If the city decides to sell Memorial Health, finding a buyer for the publicly owned, two-hospital system shouldn’t be a problem.
Although it has seen lean years, Memorial today has some of the key characteristics that hospital owners look for when they expand to a new market:
a promising location with strong demographics;
a healthy share of the market.
The Colorado Springs City Council appointed a commission last year to look into whether changes should be made to Memorial’s ownership or governance amid concerns that the rising cost of indigent care might someday lead to a taxpayer bailout. The question has repeatedly surfaced over the past two decades. The commission has until fall 2010 to make recommendations about the ownership of the hospital to city council.
Several options are possible: the commission could recommend the city hold onto its ownership of the 671-bed hospital, sell it off, spin it off as an independent entity, or enter a joint management venture with an outside firm.
The hospital system was valued at $388 million, according to a valuation provided to the Sustainable Funding Committee in 2008.
Hospital mergers and acquisitions are big business. A total of 53 hospitals were sold last year for a total of $1.6 billion. The year before was even bigger, with 60 deals valued at $2.5 billion.
“The question is — is it an attractive market for a buyer?” asked Sandy Steever, editor of Health Care M&A Monthly, a publication that tracks mergers and acquisitions in the industry.
In assessing the system, prospective buyers will look at profitability, how much debt it is carrying and whether the market has too many or too few beds.
Regarding location and demographics, Colorado Springs, not surprisingly, would be attractive, in part because of its growth and the presence of four military bases with plenty of young families.
The Pikes Peak area grew by 20 percent from 1997 to 2007.
“The Air Force bases don’t have hospitals, so that means they would use the local ones. It’s a built-in market for services,” Steever said.
Memorial’s financial performance, meanwhile, is improving.
The system, which gets no tax support despite being owned by taxpayers, is carrying about $350 million in debt, most of it used to build Memorial North on Briargate Boulevard. That sounds like a lot of money, but the system’s debt-to-equity ratio is within reason, said chief financial officer Mike Scialdone. Better yet, despite a rough couple of years, Memorial is back in the black.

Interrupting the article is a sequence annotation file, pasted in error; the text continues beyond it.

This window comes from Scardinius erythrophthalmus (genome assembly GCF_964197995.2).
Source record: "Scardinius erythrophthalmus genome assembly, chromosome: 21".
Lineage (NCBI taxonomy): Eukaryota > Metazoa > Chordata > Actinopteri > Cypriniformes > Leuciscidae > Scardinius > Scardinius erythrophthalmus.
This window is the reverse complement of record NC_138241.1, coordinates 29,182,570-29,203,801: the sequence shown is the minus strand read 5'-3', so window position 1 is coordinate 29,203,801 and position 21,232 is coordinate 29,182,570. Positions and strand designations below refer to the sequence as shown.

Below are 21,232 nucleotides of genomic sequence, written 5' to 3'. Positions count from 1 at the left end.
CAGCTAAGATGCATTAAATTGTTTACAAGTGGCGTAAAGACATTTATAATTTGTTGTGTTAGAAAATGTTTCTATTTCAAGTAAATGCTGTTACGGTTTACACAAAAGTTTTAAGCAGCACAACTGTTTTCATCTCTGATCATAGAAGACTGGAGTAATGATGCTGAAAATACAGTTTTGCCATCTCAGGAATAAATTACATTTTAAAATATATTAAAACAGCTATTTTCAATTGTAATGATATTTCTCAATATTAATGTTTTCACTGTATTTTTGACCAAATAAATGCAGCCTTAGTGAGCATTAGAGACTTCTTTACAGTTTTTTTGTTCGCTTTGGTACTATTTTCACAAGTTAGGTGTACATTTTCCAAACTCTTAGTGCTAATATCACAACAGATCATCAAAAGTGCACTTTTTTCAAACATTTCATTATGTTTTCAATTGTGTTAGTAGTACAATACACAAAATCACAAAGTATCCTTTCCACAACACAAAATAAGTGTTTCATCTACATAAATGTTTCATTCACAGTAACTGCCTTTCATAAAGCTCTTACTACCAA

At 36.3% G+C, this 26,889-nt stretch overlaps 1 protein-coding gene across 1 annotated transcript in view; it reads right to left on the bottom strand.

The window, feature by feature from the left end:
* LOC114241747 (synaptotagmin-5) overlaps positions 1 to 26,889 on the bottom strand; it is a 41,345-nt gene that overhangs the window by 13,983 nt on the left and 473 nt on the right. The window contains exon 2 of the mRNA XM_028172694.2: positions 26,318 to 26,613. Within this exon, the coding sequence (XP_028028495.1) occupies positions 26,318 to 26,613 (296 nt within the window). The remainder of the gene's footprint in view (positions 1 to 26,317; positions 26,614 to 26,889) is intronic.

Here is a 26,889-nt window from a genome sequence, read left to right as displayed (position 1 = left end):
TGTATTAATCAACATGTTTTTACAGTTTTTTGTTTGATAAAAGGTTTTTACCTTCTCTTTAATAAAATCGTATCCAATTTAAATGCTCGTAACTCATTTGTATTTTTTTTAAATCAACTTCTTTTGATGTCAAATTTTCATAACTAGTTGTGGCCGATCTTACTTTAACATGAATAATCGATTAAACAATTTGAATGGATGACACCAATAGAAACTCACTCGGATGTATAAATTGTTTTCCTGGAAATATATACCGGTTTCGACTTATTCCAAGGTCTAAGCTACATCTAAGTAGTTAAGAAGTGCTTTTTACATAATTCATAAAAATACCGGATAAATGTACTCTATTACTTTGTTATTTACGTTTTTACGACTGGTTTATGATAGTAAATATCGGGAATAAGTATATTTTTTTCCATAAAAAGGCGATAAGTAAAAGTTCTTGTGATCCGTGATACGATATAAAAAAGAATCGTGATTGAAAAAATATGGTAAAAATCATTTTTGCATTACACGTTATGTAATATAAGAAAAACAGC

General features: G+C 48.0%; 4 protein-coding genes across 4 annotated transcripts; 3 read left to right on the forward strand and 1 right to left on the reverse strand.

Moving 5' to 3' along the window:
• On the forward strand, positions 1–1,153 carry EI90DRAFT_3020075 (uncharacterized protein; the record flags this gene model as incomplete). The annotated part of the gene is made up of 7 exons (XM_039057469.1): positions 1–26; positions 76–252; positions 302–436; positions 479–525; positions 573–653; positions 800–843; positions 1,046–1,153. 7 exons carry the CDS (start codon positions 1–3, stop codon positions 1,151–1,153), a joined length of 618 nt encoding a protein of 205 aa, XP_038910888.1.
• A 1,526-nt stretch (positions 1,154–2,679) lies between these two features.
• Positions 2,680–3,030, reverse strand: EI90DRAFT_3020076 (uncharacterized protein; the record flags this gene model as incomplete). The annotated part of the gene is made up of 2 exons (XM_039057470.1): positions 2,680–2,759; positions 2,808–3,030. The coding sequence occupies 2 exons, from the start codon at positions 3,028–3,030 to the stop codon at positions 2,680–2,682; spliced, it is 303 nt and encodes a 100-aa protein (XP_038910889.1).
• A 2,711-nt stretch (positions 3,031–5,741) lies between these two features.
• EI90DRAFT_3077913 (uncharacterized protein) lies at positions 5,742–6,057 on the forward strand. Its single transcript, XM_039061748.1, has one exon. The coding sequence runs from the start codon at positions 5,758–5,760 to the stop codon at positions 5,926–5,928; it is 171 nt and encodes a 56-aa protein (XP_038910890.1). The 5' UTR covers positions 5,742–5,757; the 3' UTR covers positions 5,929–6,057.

During the financial-market meltdown, Memorial saw the interest rate on its debt climb from 4 percent to 14 percent. Combined with a loss in its investment portfolio, the system closed 2008 with a loss of nearly $32 million. But in 2009, it refinanced the debt and made small adjustments in its investments. It also restructured — paring 500 positions to cut its workforce to 3,400.
“We didn’t have massive layoffs,” Scialdone said. “But … we restructured some of the jobs, and when people left, we didn’t replace them. Some people lost their jobs, but it wasn’t a massive layoff.”
Its various moves allowed the hospital system to close 2009 with a $15.7 million profit. Its bottom line would have been even healthier were it not for a one-time refinancing expense of $22 million.
“2008 was an interesting year,” Scialdone said. “We were wondering if we were going to make it at the end of it. But historically Memorial has been very stable financially, and that year was a tough year for everyone.”
Operating on thin profits margins is normal for hospital systems, Steever said, so Memorial’s improved financial performance will only help influence a potential buyer’s decision.
Even in a slack economy, hospital acquisitions are being made, according to industry analysts.
Small private hospital management companies like Vanguard Health Systems could be interested, as could large for-profit groups such as HCA, which is the largest in the country. Lifepoint, a publicly traded company, could also be interested.
Others, such as Tenent, one of the nation’s largest, are unlikely to be interested, at least at the moment.
“Tenent over-bought, expanded too quickly,” Steever said. “They were unable to pay their debt service on their acquisitions, so they’ve been divesting for the past five years.”
Denver-area systems, seeking to expand to the Colorado Springs market, also could be interested in the purchase.
“The ones already in the market — those are the ones that will be buying,” he said.
Memorial CEO Larry McEvoy agrees that players in the healthcare market will be interested in the hospital system.
And that shows we have something valuable,” he said. “We would be wise to take that value and create something for valuable.”
Scialdone, for one, favors a locally owned, locally controlled system.
As the former chief financial officer at Penrose-St. Francis Health Services and an 18-year employee at HCA, Scialdone said he’s seen how the larger systems run things.
“The control is here, locally,” he said. “We respond locally. One hundred percent of the profits go back into the system, to provide health care. In a larger system, the profits go up, and get spread out among many hospitals. Someone else is making the decisions.”
Scialdone also noted the city’s coffers won’t see a huge bump from Memorial’s sale.
Under the Colorado Hospital Transfer Act, any proceeds from the sale must go to “a like charitable activity.”
“And remember, it’s a one-time thing,” he said.
Net revenues $542.6 million
Net income $15.7 million
Net revenues $557.7 million
Net income $31.9 million
Net revenues $518.7 million
Net income $18.5 million
Net revenues $441.6 million
Net income $18.5 million